Of course the answer to that question is “Yes”.
“Helpful” (and not so helpful!) Comments
There is no universal “right” or “wrong” way to grieve. Although you may feel like you’re somehow grieving “wrong” based upon comments made by well-meaning friends or family, there is no such thing as grieving “wrong”.
We all grieve in our own unique way.
Degrees of Grief
Personally, I feel that grieving is a way for me to find the “new normal” that no longer includes the incarnation of that person in my life. Depending upon how involved that person was in my life before his/her body died, determines my approach to grieving.
For someone who was only tangentially in my life, the grief process might be short-lived or even seem non-existent. Whereas, the death of someone who was an integral part of my daily life may evoke feelings of grief weeks, months, or even years after my loved one has crossed over.
Living with Grief
Grief can occur and reappear unexpectedly. Sometimes deep feelings of loss aren’t felt until long after the funeral. I think sometimes delayed grief occurs because the feelings of shock keep the body on autopilot to help you get through what you have to get through to make the funeral arrangements and bid farewell to your loved one’s body. However, only after you have time to reflect and allow yourself to assimilate the death are you able to experience all the feelings associated with your loss.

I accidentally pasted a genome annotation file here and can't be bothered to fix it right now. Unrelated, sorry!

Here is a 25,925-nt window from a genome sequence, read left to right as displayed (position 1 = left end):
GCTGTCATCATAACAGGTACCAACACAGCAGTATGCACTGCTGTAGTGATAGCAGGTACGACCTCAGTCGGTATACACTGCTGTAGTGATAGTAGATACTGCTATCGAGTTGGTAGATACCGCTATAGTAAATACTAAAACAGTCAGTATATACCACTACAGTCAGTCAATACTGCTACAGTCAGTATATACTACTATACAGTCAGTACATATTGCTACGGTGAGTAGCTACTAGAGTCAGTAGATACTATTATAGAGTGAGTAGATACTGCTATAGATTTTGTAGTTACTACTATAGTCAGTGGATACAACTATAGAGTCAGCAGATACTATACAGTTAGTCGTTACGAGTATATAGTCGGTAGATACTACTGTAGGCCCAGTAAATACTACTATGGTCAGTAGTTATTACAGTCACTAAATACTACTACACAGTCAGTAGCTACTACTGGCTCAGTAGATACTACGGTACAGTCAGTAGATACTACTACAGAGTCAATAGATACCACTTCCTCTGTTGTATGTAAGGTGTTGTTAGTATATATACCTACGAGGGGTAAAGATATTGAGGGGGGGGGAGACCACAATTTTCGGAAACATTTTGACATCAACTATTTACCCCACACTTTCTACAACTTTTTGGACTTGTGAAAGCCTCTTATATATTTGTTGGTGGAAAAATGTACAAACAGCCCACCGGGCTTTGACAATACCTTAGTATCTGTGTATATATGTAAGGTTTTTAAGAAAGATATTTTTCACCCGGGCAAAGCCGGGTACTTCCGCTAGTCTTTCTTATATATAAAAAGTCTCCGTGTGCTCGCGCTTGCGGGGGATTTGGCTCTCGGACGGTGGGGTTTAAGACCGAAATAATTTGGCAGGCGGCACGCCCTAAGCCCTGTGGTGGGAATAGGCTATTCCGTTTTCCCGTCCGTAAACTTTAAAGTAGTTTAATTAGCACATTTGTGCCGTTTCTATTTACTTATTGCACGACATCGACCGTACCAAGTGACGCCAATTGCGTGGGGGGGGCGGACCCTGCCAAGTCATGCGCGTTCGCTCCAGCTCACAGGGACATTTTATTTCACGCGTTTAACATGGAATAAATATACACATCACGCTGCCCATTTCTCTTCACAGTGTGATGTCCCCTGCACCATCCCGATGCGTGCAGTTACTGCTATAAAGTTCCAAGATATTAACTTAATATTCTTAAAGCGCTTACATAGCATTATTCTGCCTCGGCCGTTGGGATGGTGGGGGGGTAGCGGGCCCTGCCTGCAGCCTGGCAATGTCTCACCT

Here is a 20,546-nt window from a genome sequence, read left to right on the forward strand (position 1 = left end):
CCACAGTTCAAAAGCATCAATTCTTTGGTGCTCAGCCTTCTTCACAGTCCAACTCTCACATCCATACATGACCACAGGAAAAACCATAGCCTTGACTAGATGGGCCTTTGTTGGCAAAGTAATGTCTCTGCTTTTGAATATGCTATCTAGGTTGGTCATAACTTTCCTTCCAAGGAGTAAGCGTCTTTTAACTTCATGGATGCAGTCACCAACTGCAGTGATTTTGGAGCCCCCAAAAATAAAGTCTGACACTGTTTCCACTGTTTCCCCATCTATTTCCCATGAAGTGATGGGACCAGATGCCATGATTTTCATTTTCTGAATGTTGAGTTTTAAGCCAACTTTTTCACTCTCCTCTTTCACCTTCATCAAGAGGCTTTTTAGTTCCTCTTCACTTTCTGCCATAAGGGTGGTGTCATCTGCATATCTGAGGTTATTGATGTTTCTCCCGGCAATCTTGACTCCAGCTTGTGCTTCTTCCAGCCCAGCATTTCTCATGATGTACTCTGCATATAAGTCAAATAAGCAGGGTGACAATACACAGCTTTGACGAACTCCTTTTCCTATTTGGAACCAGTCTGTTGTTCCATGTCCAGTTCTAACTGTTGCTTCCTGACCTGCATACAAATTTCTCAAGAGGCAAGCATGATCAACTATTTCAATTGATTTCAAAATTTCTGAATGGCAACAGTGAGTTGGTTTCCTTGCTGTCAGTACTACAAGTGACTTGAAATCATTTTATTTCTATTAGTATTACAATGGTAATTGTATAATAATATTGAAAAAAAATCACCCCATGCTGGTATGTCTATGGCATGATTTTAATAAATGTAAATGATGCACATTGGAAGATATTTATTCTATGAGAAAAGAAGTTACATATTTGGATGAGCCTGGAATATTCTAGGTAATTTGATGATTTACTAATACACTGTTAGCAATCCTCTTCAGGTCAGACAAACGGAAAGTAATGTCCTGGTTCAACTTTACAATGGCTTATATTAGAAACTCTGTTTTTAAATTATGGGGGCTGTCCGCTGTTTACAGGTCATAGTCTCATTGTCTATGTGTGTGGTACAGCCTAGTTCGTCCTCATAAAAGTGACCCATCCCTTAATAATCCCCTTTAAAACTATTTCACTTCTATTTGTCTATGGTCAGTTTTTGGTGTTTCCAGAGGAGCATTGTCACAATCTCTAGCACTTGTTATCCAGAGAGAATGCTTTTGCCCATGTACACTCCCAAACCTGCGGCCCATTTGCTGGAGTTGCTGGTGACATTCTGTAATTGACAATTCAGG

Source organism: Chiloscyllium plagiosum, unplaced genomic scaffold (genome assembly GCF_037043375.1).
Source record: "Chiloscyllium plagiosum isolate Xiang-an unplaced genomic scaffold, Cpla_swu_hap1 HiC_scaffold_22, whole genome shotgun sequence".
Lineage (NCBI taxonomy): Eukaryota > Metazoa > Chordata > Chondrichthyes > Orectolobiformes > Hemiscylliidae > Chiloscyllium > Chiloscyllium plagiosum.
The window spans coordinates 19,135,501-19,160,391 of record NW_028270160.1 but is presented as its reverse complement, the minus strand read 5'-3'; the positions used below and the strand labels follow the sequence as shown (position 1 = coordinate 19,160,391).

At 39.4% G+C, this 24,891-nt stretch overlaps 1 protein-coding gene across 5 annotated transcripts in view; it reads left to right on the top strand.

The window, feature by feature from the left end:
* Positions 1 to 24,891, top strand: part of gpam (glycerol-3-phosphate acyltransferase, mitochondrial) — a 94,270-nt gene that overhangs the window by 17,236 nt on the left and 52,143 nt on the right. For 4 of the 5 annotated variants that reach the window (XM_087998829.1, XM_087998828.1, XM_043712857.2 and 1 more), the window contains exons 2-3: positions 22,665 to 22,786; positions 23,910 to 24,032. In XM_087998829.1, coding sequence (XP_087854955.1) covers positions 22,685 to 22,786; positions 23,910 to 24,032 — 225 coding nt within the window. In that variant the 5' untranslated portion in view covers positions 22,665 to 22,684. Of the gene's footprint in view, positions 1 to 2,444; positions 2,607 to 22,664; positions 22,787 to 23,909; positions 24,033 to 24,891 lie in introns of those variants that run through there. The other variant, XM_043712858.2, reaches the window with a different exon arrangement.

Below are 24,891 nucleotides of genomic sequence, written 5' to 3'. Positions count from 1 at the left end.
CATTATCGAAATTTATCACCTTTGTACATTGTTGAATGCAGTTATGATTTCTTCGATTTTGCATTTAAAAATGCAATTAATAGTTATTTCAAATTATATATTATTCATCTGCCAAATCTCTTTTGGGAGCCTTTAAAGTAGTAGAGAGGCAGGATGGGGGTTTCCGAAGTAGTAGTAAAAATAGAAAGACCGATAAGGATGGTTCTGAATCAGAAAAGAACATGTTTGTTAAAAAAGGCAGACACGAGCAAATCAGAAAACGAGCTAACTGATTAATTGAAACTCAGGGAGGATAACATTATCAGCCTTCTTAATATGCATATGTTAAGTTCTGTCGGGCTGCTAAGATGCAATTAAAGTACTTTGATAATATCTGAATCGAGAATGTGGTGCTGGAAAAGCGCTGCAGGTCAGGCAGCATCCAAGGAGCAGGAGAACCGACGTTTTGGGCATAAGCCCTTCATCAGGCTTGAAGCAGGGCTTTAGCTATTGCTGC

You may find yourself experiencing incongruous feelings such as both relief and sadness, or both anger and joy. Although I stand by my perspective that there is no “right” way to grieve, I have personally found it useful to allow myself to feel every emotion that rises to the top. ALL of your emotions are acceptable. To better understand your grief, ask yourself WHY you feel a certain emotion.
Take the time you need
Do the activities that suit you
Skip the activities that aren’t helpful
…and most importantly…
Be gentle with yourself!